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Thursday, May 14, 2015

Bike Sharing and Bike Riding

 
Now that we are no longer in the throws of winter's chill with the ice, snow, and sub-zero temperatures, a no-so-young woman's thoughts of fancy turn to biking.  As soon as it warmed up I began biking from my house to the train station in Collingswood.  It's easier all around for me to ride the one mile with no hassles trying to find a parking spot. No wasted gas on such a short trip. Bonus, I get ten minutes of exercise twice a day.  Not quite enough but better than nothing.  I'm not able to bike too far these days since my back has been such a mess of fractures, impinged nerves, herniated discs.  I had to sell my road bike because I can no longer be hunched over the handle bars; I need a ride that keeps me upright.  


I have two other bikes that fit this mode so the road bike went to a better home. It was sold to a woman I know who's athletic and appreciated a well-maintained bike.  I'm sad, real sad.  It's a chapter of my life that's over and it makes me lament what once was.  Of course I can't stay in this mind frame.  Gotta look to the next chapter I suppose.  There's always the gentle ride around town, both in Collingswood and in Philly.  I can't ride into Philly like I used to do a few years ago, I cannot carry the bike up the steps of The Ben Franklin Bridge or even up and down the steps of the PATCO train.  Unless I were to drive into town and bring my bike with me in the car, I have not had a bike to ride in Center City for over two years.  Enter the Indego Bike Sharing program in Philadelphia.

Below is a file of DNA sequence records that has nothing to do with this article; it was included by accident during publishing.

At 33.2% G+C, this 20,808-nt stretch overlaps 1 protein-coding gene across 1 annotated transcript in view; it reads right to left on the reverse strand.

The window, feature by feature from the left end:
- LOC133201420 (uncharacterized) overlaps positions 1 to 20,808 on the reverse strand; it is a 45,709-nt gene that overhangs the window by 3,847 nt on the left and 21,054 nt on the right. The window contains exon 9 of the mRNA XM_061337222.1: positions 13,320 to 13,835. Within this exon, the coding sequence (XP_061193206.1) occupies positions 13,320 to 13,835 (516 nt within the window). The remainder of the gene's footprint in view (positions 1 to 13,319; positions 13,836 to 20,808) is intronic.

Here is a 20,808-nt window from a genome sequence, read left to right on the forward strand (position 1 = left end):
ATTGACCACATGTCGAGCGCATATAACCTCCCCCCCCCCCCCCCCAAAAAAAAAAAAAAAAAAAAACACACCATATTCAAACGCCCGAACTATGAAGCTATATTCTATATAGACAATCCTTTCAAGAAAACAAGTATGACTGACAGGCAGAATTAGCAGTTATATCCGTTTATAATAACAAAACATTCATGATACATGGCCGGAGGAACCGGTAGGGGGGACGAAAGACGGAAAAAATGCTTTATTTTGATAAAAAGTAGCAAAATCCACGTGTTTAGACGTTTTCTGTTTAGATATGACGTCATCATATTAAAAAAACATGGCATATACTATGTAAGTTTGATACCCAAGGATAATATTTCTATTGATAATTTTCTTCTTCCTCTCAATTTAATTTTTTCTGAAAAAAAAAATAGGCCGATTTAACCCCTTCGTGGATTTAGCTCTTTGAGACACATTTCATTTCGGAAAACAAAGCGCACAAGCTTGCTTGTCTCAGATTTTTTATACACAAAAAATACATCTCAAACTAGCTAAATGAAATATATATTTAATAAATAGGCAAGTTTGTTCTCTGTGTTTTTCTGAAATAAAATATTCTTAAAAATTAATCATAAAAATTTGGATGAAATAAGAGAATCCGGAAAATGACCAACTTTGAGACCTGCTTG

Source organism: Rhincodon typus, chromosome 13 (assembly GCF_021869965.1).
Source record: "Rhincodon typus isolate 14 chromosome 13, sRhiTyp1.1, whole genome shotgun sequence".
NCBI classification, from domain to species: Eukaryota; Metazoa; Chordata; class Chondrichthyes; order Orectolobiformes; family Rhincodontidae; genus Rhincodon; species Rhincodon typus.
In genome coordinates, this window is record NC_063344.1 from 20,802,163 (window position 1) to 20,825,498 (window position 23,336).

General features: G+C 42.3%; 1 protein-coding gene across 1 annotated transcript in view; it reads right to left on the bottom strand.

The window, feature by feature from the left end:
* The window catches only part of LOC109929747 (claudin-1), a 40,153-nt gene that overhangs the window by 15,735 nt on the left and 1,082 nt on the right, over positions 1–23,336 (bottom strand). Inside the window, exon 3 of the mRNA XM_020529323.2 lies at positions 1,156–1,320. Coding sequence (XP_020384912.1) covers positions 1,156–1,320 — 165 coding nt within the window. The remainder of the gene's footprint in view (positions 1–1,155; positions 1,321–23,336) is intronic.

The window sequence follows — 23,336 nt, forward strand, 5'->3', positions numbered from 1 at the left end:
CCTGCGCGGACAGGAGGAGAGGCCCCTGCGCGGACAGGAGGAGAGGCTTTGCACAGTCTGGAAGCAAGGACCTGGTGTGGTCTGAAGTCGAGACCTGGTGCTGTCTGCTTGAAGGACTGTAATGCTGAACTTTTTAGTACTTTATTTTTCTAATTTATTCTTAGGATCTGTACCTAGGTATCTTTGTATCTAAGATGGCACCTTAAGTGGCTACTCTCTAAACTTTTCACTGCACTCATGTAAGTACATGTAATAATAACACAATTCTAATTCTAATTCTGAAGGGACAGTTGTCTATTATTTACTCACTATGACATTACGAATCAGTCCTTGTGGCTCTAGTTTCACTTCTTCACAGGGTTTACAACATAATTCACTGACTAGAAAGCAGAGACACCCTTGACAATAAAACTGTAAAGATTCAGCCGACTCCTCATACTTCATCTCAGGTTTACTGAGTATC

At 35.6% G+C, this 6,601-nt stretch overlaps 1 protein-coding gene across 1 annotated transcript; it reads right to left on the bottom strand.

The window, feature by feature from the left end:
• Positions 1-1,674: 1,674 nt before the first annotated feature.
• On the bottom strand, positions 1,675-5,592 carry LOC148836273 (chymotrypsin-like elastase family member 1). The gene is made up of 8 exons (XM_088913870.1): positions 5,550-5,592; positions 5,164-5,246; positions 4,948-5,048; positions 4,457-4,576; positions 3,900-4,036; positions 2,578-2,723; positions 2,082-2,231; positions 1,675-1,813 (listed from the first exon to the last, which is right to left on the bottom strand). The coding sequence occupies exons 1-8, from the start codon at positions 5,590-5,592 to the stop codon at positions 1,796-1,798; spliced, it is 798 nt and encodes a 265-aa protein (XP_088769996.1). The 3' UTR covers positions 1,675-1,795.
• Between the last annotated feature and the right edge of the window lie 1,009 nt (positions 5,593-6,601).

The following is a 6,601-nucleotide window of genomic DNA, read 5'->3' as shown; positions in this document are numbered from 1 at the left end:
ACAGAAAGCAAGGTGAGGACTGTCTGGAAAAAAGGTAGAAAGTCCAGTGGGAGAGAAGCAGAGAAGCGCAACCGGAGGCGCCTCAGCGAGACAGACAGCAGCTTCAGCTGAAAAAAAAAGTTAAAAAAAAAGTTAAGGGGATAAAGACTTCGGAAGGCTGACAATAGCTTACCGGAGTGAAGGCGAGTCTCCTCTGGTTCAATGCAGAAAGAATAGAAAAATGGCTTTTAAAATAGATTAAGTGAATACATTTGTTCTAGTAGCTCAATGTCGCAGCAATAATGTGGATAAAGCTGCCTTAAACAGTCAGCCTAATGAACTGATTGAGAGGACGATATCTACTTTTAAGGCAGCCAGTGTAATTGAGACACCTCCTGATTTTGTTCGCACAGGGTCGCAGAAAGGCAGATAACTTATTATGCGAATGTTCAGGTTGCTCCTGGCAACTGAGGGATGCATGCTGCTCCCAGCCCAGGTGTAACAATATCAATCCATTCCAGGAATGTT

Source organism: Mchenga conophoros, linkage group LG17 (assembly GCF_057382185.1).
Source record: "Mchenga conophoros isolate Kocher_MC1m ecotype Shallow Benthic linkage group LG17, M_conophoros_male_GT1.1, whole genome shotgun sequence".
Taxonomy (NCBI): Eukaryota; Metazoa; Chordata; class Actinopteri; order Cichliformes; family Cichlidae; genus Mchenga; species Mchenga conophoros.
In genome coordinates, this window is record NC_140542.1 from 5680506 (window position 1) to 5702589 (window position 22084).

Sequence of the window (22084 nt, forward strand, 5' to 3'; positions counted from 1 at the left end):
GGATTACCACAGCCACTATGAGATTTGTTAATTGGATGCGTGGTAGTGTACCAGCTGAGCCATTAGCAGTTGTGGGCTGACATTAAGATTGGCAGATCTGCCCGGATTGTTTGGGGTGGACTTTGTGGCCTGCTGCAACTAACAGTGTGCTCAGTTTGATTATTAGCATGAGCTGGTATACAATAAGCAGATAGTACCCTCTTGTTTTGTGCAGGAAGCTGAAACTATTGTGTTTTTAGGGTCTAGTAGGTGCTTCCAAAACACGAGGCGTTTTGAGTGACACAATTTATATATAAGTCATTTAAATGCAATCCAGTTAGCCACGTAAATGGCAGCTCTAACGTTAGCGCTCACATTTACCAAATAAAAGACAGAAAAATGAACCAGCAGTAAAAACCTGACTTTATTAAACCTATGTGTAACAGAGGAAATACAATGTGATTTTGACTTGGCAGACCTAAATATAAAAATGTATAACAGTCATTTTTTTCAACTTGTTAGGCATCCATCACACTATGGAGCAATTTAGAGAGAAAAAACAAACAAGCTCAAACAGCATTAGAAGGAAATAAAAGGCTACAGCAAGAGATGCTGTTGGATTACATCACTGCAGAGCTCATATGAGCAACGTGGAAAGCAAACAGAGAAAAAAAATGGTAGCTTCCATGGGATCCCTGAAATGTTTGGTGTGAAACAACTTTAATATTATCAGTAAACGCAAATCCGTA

Philadelphia is the latest city to get with the bike share program.  Launched on April 23rd, with over 60 locations and 600 bikes, the IndeGo Bike Share program has locations at all the prime hot spots in Center City, Spring Garden, South Philly and University City.  The big blue bicycles and solar powered kiosks are hard to miss.  You can step up to the service kiosk, insert your credit card and for about $8 an hour, pedal around the city on these three speed cruisers.  Or for a $15 per month fee, you can be a member of the bike share program - getting an unlimited hour's-worth of free rides and then you pay $4 per hour thereafter. Katie told me she hasn't even reached a full hour's ride yet

"I've opted for the $15/month plan, and since all my rides so far have been about 20-25 minutes, not hitting the hour-per-ride threshold, I've not paid anything other than the $15 monthly flat fee. It's really a great deal for commuting"

A third option which I joined is a $10 annual membership and paying $4 an hour as a pay-as-you-go option.  Once I read through all the legalities, debated on the merits of the program, mulled over the $1,000 liability claim waive should something happen to the bike, I decided that for my limited needs doing the pay as I go method was for me.  I now keep a spare bike helmet at my office for the spur of the moment errands and jaunts I may take throughout the spring and summer.  

There was a lot of consideration done on my part before I joined the bike share program.  My biggest issues are that this is a casual rider program, seemingly geared toward the tourist rider.  The rules of engagement are that once you remove a bike form the dock, you don your helmet (although wearing a helmet is strongly encouraged and HIGHLY encouraged by me, helmets ARE NOT provided) you ride around and then dock the bike at either the same location another station.  The bikes are not meant or allowed to be left, locked or brought into another space except for an Indego docking station.  This bothers me on a few levels.  Should I need to run an errand down to South Street, a few miles from my office, I couldn't bring my own lock with me that day and then lock the rental bicycle outside of a store.  If there's a dock station relatively nearby then I can ride form station to station.  All well and fine for mapped out errands.